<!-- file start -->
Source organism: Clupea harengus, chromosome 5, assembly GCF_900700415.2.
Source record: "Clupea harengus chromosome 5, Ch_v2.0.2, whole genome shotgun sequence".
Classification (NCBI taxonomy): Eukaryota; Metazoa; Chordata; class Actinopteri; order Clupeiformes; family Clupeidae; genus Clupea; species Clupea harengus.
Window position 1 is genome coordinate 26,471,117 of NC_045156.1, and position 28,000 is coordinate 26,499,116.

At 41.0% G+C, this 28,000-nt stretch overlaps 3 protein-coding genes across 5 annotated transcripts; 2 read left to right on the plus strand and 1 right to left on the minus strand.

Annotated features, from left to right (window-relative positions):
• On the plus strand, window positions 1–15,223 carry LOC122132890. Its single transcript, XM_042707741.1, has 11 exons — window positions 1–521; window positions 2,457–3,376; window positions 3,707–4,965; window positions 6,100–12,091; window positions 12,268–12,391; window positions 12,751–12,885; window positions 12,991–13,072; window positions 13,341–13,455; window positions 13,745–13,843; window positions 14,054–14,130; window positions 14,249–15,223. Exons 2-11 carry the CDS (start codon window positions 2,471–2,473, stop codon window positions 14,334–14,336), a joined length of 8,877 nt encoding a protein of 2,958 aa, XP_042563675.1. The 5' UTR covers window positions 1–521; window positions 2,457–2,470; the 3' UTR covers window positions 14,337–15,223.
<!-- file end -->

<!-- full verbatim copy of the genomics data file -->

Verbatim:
Source organism: Clupea harengus, chromosome 5, assembly GCF_900700415.2.
Source record: "Clupea harengus chromosome 5, Ch_v2.0.2, whole genome shotgun sequence".
Classification (NCBI taxonomy): Eukaryota; Metazoa; Chordata; class Actinopteri; order Clupeiformes; family Clupeidae; genus Clupea; species Clupea harengus.
Window position 1 is genome coordinate 26,471,117 of NC_045156.1, and position 28,000 is coordinate 26,499,116.

At 41.0% G+C, this 28,000-nt stretch overlaps 3 protein-coding genes across 5 annotated transcripts; 2 read left to right on the plus strand and 1 right to left on the minus strand.

Annotated features, from left to right (window-relative positions):
• On the plus strand, window positions 1–15,223 carry LOC122132890. Its single transcript, XM_042707741.1, has 11 exons — window positions 1–521; window positions 2,457–3,376; window positions 3,707–4,965; window positions 6,100–12,091; window positions 12,268–12,391; window positions 12,751–12,885; window positions 12,991–13,072; window positions 13,341–13,455; window positions 13,745–13,843; window positions 14,054–14,130; window positions 14,249–15,223. Exons 2-11 carry the CDS (start codon window positions 2,471–2,473, stop codon window positions 14,334–14,336), a joined length of 8,877 nt encoding a protein of 2,958 aa, XP_042563675.1. The 5' UTR covers window positions 1–521; window positions 2,457–2,470; the 3' UTR covers window positions 14,337–15,223.